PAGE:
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A real Nigerian

I met a neighbour recently. A Nigerian, yet in behaviour like none I have ever met.

In the time I’ve known her, she has never once complained. Not about Nigeria, the government, her ex, the traffic, electricity, Nigerian men, corruption, the economy or the one million other things Nigerians routinely complain about.

I wish more Nigerians would think in this certain way.

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The things we measure (Lagos)

In September of 2021, a container crushed a car in Lagos, trapping the four occupants. The emergency services arrived at the scene 120 minutes after the distress calls.

At 44, Gerard Road Ikoyi, the emergency services started arriving 120minutes after the distress calls.

Lagos must reduce this response time, which affects the outcome in trauma patients.

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Correlation

Listened to a pastor use what I thought was a basic sales process from my marketing classes.

I was on a Cross Country Bus about traveling to Accra from Lagos this past week.

As usual for the Nigerian Road Traveler, there was the silent thought in the collective mind, “what if today is our last day”, swiftly squashed by the collective blood of Jesus.

Close to set-off time, at about 9am, I heard a voice

issuing some quick commands from behind me. I sat in front of the bus. “Clap for Jesus”.

Some scattered clapping, which became stronger with carefully placed guilt trips placed between the commands.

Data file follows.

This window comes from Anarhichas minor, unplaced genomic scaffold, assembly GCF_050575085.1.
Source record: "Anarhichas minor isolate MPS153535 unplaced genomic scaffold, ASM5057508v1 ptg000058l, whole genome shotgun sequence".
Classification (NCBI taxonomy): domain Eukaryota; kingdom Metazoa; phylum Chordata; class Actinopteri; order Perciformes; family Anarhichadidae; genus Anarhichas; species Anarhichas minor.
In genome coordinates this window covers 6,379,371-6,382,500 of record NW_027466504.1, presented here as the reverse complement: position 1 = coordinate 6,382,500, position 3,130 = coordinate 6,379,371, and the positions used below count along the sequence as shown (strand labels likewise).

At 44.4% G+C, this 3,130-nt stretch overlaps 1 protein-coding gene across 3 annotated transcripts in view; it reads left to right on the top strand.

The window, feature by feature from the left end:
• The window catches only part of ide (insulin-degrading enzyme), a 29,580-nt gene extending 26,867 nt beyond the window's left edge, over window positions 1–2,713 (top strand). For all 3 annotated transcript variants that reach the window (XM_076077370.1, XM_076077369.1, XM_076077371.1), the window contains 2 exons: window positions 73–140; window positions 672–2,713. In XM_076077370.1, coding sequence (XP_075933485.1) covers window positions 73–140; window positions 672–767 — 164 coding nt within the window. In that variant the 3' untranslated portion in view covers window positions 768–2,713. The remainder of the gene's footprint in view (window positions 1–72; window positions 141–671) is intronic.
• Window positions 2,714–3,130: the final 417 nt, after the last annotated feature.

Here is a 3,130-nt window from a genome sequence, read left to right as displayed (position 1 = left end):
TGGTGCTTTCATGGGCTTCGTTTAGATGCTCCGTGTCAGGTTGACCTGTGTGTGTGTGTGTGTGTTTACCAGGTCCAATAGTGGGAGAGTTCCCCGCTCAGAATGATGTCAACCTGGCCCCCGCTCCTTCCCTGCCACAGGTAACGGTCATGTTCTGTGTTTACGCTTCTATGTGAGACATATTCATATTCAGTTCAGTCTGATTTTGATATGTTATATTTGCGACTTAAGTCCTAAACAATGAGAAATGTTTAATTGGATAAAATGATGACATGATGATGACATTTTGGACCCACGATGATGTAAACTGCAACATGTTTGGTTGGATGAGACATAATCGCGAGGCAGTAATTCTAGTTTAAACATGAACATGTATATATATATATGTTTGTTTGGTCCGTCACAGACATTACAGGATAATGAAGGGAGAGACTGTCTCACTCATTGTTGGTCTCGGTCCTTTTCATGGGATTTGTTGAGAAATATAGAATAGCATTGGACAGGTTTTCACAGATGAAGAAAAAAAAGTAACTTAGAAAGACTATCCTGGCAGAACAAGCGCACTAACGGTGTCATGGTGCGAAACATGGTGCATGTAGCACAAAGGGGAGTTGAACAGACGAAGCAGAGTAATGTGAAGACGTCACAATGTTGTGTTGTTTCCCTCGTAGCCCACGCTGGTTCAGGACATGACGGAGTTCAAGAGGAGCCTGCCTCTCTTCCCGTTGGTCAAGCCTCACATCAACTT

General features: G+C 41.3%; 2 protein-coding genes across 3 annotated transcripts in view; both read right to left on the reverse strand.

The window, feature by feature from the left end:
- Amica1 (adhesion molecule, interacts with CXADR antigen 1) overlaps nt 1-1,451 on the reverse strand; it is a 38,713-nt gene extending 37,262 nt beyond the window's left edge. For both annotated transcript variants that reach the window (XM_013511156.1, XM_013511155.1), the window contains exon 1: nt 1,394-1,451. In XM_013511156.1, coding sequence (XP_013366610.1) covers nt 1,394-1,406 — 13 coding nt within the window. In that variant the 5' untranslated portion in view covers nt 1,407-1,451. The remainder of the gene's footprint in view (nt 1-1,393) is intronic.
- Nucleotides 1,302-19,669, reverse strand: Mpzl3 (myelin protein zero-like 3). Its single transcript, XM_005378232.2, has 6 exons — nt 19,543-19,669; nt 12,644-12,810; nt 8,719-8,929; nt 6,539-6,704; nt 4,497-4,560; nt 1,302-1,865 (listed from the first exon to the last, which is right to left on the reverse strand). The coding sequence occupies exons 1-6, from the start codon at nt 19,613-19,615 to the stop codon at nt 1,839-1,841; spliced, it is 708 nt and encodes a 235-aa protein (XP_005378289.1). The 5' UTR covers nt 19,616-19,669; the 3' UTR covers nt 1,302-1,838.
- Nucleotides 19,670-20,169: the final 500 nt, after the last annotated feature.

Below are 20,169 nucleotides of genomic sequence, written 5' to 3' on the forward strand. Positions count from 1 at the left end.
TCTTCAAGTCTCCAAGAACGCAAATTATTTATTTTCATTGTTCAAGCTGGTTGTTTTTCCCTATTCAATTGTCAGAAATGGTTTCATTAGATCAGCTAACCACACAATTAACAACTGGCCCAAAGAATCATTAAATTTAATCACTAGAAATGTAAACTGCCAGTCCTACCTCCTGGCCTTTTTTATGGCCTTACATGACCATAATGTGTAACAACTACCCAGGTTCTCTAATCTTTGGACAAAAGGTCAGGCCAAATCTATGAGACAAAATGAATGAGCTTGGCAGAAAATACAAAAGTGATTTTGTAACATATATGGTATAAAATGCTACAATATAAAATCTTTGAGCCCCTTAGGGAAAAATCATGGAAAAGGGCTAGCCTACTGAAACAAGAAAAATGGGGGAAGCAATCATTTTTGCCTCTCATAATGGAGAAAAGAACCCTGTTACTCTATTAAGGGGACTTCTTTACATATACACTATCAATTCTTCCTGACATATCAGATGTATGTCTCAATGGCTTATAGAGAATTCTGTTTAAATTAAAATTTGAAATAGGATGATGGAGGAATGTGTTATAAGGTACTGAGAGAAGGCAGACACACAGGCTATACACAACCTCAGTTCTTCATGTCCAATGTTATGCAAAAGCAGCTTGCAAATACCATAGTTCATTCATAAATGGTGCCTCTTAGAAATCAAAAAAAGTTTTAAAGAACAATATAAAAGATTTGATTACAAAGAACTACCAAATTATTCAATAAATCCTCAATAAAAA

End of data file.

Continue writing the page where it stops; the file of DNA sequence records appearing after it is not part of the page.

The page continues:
Stage one:

Qualification and introduction using several short stories (why should we listen);

Stage two:

The message itself, aligned to the target market (traveler you will not die today on this bus if you believe)

Stage three:

Testimonials and Proof (How brother Ken reluctantly donated N1,000 in obedience to God, and called to testify about getting N100,000 a week later – actual story)

Stage Four:

Call to Action (Offering time)

I’ve been thinking.

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GHANA

I won’t say how long I’ve been writing this for…

Whenever Ghana comes to mind, I get a mix of different impressions.

There’s the good-natured and ongoing online rivalry between the two countries, something which revolves around the mysterious yet glorious Jollof Rice.

I usually don’t like taking sides in such international disputes, but I have to weigh in on this one… Ghanaian Jollof didn’t “werk” for me.

There’s also the frustratingly “slow” nature of the average Ghanian when compared with their Nigerian counterpart. This particular aspect has led to me having to sleep at the Ghana/Togo border twice in the past 18 years.

Jollof Rice apart, I found Ghana to be a lovely country with easygoing, friendly and interesting people. I enjoyed their nightlife, especially when shown around all the cool spots by my good friend LMS.

The local street food!

The first time I tasted it would probably be one of the scenes that might flash through my mind during my last minutes. It was such a new and strange experience for me.

In fact, Ghanaian street-food beats her Kenyan version hands down.

I mean, I still can’t believe how boring the Yamachuma in Kenya is, considering the fact that it is basically meat. How can meat be boring? Meat oh. Meat.

Maybe it’s a West African thing.

My first time to Ghana was in the year 2000, as a student of Architecture. It was a road trip and was the first time I heard Dbanj’s Tongolo.

That particular track became the soundtrack for the entire journey, and automatically transports me back into that school bus anytime I hear it.

Nothing beats singing along to  “Mobolowowon” at top the top of your voice with follow travellers.

That trip was pivotal in waking up the wanderlust in me. You would think having to sleep at the Ghana boarder would have resulted in an overall bad experience, but no.

In conclusion, I’m glad I did those things back then. There’s absolutely no way I can recreate such an experience again.

Road trips are so awesome.

 

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